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I recently got a Percheron molly mule that has a gate that is short and she is stabbing or landing on her toes. I have no experience with mules so the appearance of a proper gate for a mule is not familiar to me and I dismissed it for a little while thinking it is just how she is. Over time I have realized she is not comfortable. It seems that her front end is most effected. She seems in pleasant spirits but moves a little awkwardly. She does not resist harnessing and being driven around on a forecart but she has not been asked to do any real work. I had the farrier over to check her out and he confirms that she seems uncomfortable in the front end. He checked her and said she shows no sign of founder. I also drew blood and had her tested for tick borne diseases and she was negative for all. She is about 20 years old and is not overweight, maybe a little thin. She gets some first or second cut hay with some pasture time (about 3 hours a day total) but no grain or lush pasture. I do not know much about her history. I do know she was owned/ridden by a 300lb plus rider with some regularity before she was sold. I have had her for about a month.
I do have the vet coming over to check her out but wanted to know if this sounds like something others have seen/heard about. What would you check for? From the research I have done it sounds like the mule is a pretty rugged equine so I am not sure what to check for next.
I am sure I have left some important details out, please quiz me. I am grateful for your help.
Billy

BTW: She is a sweet animal and if she is not an exceptional mule then I cannot understand why anyone would want to spend time with a horse.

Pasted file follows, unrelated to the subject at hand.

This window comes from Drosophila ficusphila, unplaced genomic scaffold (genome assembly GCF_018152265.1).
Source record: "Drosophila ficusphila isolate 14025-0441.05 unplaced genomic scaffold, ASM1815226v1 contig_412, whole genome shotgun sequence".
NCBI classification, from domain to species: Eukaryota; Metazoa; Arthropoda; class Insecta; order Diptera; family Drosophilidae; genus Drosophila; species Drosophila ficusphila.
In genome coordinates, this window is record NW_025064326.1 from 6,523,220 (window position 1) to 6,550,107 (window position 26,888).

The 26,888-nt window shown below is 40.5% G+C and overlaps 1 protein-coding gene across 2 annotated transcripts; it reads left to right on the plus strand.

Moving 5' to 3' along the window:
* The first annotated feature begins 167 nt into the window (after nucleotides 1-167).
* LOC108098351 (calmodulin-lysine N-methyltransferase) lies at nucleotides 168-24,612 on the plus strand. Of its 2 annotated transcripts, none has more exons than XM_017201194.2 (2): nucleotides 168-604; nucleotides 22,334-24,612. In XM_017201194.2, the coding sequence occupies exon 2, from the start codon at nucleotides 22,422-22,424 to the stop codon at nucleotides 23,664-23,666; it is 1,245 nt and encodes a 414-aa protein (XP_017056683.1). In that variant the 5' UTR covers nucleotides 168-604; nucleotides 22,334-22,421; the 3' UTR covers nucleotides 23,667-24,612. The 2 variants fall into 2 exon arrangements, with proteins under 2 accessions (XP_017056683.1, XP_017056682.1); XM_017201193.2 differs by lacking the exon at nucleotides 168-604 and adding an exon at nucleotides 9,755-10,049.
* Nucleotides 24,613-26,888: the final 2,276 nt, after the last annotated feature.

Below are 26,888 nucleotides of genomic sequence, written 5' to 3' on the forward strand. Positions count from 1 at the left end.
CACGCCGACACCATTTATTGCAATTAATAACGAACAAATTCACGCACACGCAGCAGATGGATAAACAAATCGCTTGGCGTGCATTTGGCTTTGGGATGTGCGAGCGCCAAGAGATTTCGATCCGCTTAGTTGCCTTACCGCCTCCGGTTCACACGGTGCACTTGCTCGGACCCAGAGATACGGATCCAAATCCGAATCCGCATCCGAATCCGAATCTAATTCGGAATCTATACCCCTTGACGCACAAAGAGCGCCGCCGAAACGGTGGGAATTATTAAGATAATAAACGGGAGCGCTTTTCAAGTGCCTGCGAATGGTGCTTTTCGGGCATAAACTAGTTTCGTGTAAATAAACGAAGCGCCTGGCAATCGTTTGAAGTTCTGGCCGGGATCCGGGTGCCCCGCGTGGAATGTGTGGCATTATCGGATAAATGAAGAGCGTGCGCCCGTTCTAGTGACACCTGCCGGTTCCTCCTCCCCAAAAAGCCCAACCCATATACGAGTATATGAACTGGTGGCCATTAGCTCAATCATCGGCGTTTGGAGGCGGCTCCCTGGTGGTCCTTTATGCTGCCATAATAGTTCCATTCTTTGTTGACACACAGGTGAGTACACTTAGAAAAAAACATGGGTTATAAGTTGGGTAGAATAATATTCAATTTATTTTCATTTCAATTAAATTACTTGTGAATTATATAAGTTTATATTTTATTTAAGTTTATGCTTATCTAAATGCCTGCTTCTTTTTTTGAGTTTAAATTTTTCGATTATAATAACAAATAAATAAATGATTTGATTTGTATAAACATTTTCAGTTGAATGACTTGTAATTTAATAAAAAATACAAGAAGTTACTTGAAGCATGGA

Ralph in N.E.Oh says 2016-06-13 19:17:17 (CST)



I defer to Vince. He is the mule man. I bet he will be a big help in this case.


1 year ago via Forums | Front Porch Forum

Billy Foster says 2016-06-14 08:46:13 (CST)



I hope folks recognized my attempt at humor concerning mules and horses. This girl has a mild temperament which is a bit of a relief when compared to a lot of the Hafingers I have worked with. I am sure as I work with her my opinions will wax and wane.

One other bit of information about her lameness. It does appear that it is most pronounced in the morning. I had my wife video her yesterday afternoon and her gate was much improved. This morning she was stiff, most especially when turning around in the stall, she was stiff legged and wouldn't really "cross over".

Here is the video, her gate looks pretty good in this video. What do you think?

youtu.be/b9vV7ceWxl0


1 year ago via Forums | Front Porch Forum

vince mautino says 2016-06-14 14:00:09 (CST)



Unlike a horse , a mule puts more of their weight on the front. A lot of folks like to stand a mule up on their toes with high heels,but they should be trimmed such that their pastern and hoof all follow the same angle. I'd first look there, although you said you had a farrier look at her.

Is this happening with her in harness or just riding? It sure isn't natural .Mule shave a higher tolerance for pain than a horse,and if you can see she is uncomfortable, she is hurting for sure.

I guess the vet should rule out any hoof/foot problems and then proceed up the leg to the shoulder.

It's pretty had to diagnose from a far, when a person can't see their gait.Could be something as simple as a gravel worked up in her hoof to arthritus in her hocks/ shoulders from a lot of hard use. She could have been started too young and have problem with her knees too. Mules knees don't close up until they are 3 or 4 and bigger draft mules really shouldn't be worked until they are four at least.

Sorry I'm not much help


1 year ago via Forums | Front Porch Forum

vince mautino says 2016-06-15 09:49:50 (CST)



I have watched the video several times. She does seem to be limping, but darn if I can figure out which foot. Looks a little more on the left one. However, most equines will drop their head with each limp, but I don't see that.

I'm a far cry from being able to diagnose physical ailments though. I know a lot more about what goes in their head than I do their body


1 year ago via Forums | Front Porch Forum

K.C. Fox says 2016-06-15 12:39:47 (CST)